In the video-interview, which is embedded in this article, we gladly introduce Sabrina Keinemans and her take on the specific relationship between her research- and educational activities and the politico-ethical aspects of the Social Work practice.
Keinemans is a Dutch lecturer in the field of social integration and chair of the Ethical Committee on Research at Zuyd University of Applied Sciences in Sittard (NL). Focussing on social inclusion, she is especially interested in the opportunities and limitations of social workers to contribute to the politico-ethical aspects of social work practice.
As a former student of care-ethicist Frans Vosman and translator of the summary of his valedictory speech ((1)) on ‘survivors as a cultural class’, Keinemans was inspired to not only look at the individual ‘problems of surviving everyday life in the margins’ but at the same time to see these as a ‘specific life form’, which entails a ‘steepness of life’ Rahel Jaeggi describes as Lebensform ((2)).
In her inaugural lecture, Keinemans used the concept of atonality to introduce this multi-stable view into the Social Work practice. Atonality being a metaphor for an academic approach which is as little as possible determined by context specific political order.
It is through this perspective on social practice, Keinemans brings the life forms she encounters into focus, in order to address them socially as well as politically. In this process of visualizing practices, she finds the ideas of Chantal Mouffe ((3)) on the political order most helpful.
Outline of this article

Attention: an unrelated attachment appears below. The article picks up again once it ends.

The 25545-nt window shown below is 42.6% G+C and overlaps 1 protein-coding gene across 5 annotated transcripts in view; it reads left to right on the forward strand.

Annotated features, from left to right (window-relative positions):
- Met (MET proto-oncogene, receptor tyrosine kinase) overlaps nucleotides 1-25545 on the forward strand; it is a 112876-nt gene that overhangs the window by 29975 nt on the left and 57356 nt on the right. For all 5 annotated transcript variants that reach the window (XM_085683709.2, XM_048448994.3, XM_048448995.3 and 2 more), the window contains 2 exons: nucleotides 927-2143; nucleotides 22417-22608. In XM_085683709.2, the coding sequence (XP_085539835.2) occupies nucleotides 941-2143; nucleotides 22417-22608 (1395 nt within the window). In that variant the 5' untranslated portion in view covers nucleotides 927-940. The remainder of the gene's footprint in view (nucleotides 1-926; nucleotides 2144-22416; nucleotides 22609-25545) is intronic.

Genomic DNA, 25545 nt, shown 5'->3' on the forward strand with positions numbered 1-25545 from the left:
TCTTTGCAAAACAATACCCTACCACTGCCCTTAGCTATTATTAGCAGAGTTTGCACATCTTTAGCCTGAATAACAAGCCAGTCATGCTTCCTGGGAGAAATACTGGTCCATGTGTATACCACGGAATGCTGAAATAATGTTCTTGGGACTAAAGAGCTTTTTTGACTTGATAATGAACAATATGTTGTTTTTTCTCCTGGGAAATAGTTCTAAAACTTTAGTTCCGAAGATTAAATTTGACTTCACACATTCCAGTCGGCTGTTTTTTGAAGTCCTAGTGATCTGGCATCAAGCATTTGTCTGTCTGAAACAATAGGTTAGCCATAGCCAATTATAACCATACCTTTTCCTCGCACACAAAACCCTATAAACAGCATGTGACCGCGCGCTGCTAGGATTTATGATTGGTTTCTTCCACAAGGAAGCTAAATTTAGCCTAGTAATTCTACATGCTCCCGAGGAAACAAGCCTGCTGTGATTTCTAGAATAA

To introduce the video, we first present a summary of the interview, followed by our questions on burning issues.
Rounding up the article we dwell in short upon the theoretical background and context of the research and practice referred to in the interview.
Summary of the interview
In her work Keinemans switches back and forth from what happens in locally situated precariousness to the inquiry of dynamics in society that could be seen as underlying these situations. In the interview she focuses on the specific task for Social Work deriving from this notion: supporting citizens and at the same time reflecting and taking their issues up to the political level.
She hopes that researchers as well as workers in the field will be able to participate in this back-and-forth-movement, and thus in the politico-ethical debate about what matters in society, all the while themselves being participants in this same societal context and political order.
The burning question arises to what extent one is able to approach these issues ‘atonally’, meaning: to not be determined by a specific political order, escaping the hegemonic perspective of a good life ((3)), but by getting involved with these issues and analysing them from within. Keinemans reflects on the appropriate manner, implications and methods to put these aspects into practice in her work.
By way of epilogue Keinemans invites us to open a debate, to explore together with her, what the term ‘we’, which is easily used in the context of the societal and political order, actually represents in contemporary times.
We thank Sabrina Keinemans for sharing her insights and concerns with us in this interview, especially since ‘we’, the interviewers, are grounded in the same practice of social inclusion or cohesion, combining research and practice from a politico-ethical perspective. Together ‘we’ hope to inspire social practitioners as well as researchers watching our video to join this path.
Burning issues, practice and critique expressed in the video
Given the subject of Keinemans inaugural speech in September 2020, Atonality, we were interested in Keinemans view on the following questions, leading to this interview: